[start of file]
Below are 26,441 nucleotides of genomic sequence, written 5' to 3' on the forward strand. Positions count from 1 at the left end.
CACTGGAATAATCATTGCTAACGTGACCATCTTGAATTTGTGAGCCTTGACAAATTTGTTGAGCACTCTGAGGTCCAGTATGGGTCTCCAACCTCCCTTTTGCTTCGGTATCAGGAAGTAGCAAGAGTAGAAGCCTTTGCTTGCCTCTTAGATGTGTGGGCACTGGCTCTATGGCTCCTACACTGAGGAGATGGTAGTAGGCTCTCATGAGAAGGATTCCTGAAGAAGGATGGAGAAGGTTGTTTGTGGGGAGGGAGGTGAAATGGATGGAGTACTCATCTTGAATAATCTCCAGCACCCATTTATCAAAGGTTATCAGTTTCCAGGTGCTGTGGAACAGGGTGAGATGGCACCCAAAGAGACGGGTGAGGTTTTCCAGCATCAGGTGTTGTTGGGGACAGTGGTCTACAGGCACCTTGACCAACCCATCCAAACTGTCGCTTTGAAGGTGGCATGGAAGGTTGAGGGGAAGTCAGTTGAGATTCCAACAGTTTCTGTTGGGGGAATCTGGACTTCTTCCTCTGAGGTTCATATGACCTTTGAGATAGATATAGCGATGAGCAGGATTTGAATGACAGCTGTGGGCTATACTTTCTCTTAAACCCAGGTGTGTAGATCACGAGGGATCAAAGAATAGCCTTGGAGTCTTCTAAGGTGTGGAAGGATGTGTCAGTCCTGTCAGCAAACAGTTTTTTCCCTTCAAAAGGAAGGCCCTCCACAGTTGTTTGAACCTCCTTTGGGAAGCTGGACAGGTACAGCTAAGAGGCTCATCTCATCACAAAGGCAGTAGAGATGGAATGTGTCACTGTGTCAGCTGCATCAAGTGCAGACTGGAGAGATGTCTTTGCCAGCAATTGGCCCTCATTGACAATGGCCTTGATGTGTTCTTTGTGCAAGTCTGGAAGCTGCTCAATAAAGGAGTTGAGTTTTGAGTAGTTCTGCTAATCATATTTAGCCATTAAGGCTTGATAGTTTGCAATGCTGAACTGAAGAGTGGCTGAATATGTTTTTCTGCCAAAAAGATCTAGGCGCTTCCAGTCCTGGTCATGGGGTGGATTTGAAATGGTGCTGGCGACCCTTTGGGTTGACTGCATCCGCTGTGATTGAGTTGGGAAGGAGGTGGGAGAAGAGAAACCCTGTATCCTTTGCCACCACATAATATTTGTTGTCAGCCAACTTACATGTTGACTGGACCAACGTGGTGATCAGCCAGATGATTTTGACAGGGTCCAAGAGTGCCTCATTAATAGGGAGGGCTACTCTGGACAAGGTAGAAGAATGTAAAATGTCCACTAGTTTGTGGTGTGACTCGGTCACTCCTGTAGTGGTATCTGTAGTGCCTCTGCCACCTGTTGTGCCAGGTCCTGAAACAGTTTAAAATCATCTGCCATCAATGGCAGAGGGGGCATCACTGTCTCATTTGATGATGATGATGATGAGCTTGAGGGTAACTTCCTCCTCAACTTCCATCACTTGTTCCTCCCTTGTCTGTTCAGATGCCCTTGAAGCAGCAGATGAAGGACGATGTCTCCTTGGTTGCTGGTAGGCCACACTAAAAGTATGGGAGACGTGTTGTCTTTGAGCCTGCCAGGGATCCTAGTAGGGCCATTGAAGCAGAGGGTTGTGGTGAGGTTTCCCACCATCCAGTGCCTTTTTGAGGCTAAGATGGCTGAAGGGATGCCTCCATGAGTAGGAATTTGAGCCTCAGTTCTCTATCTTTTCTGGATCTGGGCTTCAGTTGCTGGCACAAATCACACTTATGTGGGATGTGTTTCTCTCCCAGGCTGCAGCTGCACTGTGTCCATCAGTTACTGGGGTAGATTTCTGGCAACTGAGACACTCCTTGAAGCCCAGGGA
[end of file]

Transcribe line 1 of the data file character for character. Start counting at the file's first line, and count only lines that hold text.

Below are 26,441 nucleotides of genomic sequence, written 5' to 3' on the forward strand. Positions count from 1 at the left end.